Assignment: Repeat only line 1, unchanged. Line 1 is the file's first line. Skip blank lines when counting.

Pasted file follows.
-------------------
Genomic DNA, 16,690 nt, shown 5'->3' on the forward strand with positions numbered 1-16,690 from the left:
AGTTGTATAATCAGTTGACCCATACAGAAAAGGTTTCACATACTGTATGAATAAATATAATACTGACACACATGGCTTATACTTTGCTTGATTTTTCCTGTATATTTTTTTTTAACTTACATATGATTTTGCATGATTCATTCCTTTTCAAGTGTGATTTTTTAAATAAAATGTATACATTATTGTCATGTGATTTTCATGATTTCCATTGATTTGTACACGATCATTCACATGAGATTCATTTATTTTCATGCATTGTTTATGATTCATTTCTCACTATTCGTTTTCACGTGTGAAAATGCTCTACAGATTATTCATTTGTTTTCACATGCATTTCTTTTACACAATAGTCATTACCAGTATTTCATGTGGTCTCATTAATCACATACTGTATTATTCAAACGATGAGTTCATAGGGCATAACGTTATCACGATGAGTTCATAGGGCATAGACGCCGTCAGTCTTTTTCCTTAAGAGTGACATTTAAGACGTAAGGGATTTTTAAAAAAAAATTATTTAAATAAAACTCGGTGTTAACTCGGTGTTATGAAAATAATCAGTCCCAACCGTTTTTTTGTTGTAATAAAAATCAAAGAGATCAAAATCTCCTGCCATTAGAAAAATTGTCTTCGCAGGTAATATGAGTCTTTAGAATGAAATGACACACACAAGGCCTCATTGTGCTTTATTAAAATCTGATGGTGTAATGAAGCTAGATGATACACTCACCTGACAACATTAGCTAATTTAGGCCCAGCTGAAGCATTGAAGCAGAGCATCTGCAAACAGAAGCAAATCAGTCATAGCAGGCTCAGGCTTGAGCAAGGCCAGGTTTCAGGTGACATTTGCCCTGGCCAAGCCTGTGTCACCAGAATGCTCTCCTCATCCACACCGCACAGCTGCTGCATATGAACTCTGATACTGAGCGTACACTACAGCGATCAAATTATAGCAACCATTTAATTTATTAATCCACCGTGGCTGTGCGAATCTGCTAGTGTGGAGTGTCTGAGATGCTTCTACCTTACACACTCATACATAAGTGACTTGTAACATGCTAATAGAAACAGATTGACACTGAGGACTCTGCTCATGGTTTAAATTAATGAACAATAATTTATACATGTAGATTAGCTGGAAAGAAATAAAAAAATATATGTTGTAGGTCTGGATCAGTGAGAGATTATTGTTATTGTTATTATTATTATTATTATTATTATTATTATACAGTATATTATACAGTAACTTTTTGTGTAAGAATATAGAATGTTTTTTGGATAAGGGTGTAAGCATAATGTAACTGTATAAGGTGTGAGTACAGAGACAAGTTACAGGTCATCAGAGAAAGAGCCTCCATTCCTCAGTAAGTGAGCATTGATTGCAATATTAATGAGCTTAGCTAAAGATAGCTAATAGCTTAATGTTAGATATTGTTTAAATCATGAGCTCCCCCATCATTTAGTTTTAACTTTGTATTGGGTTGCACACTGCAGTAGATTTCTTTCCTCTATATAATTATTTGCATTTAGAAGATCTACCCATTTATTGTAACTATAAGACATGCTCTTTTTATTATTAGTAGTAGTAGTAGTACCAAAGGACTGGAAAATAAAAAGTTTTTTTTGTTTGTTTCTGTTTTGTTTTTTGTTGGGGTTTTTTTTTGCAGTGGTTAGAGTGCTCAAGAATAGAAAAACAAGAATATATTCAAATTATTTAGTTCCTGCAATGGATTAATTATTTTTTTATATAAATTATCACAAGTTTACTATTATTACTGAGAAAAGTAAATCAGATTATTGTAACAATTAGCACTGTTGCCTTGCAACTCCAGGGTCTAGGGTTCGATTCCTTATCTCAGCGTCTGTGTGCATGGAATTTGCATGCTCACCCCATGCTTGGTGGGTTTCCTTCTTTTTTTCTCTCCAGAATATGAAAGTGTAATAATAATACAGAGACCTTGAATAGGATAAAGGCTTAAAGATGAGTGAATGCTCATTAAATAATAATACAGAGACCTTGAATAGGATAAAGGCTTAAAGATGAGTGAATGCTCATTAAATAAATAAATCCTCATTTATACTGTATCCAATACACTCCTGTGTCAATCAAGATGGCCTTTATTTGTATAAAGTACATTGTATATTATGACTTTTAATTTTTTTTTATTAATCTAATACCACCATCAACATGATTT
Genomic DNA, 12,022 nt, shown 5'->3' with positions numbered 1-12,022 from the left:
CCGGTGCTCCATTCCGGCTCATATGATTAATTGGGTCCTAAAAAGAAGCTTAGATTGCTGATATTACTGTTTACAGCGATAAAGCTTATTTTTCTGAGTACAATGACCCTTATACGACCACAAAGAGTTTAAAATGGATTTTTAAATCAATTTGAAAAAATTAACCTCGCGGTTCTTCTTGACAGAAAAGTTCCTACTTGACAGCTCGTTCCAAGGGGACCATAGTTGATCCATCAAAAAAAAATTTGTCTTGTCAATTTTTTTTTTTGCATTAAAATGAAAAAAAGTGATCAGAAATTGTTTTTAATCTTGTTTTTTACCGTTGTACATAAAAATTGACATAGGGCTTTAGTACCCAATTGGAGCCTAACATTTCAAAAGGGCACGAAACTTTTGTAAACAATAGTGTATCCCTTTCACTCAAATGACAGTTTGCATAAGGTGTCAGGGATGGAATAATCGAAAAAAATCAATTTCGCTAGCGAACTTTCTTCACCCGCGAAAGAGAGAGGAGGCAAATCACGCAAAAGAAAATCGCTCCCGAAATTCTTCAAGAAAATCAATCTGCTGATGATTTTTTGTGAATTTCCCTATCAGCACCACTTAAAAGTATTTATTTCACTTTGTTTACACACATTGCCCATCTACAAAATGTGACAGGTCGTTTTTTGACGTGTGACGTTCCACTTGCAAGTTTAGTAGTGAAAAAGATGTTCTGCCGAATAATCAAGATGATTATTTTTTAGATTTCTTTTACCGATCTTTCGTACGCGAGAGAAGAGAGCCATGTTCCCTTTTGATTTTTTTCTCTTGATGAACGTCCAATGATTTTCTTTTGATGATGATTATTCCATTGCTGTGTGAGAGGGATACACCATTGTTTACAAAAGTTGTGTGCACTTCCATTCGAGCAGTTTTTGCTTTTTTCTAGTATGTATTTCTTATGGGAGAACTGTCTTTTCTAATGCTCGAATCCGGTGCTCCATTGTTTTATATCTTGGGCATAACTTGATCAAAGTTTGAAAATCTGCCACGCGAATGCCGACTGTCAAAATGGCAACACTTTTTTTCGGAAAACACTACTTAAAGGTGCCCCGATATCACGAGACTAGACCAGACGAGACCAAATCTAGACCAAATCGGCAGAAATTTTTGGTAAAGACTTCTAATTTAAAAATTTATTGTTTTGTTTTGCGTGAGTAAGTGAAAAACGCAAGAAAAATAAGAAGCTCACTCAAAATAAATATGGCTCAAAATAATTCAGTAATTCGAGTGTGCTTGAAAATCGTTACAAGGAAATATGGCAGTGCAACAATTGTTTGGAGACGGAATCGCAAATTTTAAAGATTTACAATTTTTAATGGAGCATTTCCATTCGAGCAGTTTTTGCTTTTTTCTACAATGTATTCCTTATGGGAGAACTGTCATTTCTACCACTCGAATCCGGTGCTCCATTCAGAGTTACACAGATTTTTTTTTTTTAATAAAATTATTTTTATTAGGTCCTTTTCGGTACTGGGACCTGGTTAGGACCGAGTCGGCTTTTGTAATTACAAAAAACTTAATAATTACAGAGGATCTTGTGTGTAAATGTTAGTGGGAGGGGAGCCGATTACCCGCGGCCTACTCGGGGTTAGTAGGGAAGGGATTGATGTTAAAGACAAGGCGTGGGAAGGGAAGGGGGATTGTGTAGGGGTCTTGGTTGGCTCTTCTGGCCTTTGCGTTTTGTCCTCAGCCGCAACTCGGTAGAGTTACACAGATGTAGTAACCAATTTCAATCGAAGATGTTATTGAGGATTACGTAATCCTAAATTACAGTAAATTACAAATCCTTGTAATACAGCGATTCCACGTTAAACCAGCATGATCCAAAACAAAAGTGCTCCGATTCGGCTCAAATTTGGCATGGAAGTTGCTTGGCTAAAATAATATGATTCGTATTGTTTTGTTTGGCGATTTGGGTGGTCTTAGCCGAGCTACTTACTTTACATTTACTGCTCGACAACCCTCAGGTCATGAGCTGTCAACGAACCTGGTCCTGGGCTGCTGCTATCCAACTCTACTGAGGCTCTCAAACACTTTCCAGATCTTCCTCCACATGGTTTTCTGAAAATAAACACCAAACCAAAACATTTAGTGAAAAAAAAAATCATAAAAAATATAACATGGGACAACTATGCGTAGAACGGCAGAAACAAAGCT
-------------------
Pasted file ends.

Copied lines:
Genomic DNA, 16,690 nt, shown 5'->3' on the forward strand with positions numbered 1-16,690 from the left: